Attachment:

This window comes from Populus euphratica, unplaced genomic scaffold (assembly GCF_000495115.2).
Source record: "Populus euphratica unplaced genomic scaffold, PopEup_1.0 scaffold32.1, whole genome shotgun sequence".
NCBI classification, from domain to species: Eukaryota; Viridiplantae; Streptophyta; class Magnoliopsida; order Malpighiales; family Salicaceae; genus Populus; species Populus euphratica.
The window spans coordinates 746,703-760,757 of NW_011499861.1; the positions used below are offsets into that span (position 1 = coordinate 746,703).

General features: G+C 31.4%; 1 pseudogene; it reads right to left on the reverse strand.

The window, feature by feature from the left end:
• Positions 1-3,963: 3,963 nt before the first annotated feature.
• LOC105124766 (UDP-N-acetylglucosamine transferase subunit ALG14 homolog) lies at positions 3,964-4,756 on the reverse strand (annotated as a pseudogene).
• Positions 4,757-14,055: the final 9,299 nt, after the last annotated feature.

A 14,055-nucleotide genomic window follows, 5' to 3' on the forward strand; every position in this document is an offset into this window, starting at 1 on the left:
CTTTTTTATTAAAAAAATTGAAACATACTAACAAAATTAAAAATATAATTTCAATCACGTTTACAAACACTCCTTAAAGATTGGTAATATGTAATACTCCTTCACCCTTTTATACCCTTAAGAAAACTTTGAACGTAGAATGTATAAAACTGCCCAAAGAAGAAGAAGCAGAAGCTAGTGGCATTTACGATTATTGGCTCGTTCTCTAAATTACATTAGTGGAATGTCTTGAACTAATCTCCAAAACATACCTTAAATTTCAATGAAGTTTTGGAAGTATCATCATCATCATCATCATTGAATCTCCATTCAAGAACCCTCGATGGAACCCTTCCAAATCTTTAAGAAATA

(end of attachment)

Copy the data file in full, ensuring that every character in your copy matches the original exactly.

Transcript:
This window comes from Populus euphratica, unplaced genomic scaffold (assembly GCF_000495115.2).
Source record: "Populus euphratica unplaced genomic scaffold, PopEup_1.0 scaffold32.1, whole genome shotgun sequence".
NCBI classification, from domain to species: Eukaryota; Viridiplantae; Streptophyta; class Magnoliopsida; order Malpighiales; family Salicaceae; genus Populus; species Populus euphratica.
The window spans coordinates 746,703-760,757 of NW_011499861.1; the positions used below are offsets into that span (position 1 = coordinate 746,703).

General features: G+C 31.4%; 1 pseudogene; it reads right to left on the reverse strand.

The window, feature by feature from the left end:
• Positions 1-3,963: 3,963 nt before the first annotated feature.
• LOC105124766 (UDP-N-acetylglucosamine transferase subunit ALG14 homolog) lies at positions 3,964-4,756 on the reverse strand (annotated as a pseudogene).
• Positions 4,757-14,055: the final 9,299 nt, after the last annotated feature.

A 14,055-nucleotide genomic window follows, 5' to 3' on the forward strand; every position in this document is an offset into this window, starting at 1 on the left:
CTTTTTTATTAAAAAAATTGAAACATACTAACAAAATTAAAAATATAATTTCAATCACGTTTACAAACACTCCTTAAAGATTGGTAATATGTAATACTCCTTCACCCTTTTATACCCTTAAGAAAACTTTGAACGTAGAATGTATAAAACTGCCCAAAGAAGAAGAAGCAGAAGCTAGTGGCATTTACGATTATTGGCTCGTTCTCTAAATTACATTAGTGGAATGTCTTGAACTAATCTCCAAAACATACCTTAAATTTCAATGAAGTTTTGGAAGTATCATCATCATCATCATCATTGAATCTCCATTCAAGAACCCTCGATGGAACCCTTCCAAATCTTTAAGAAATA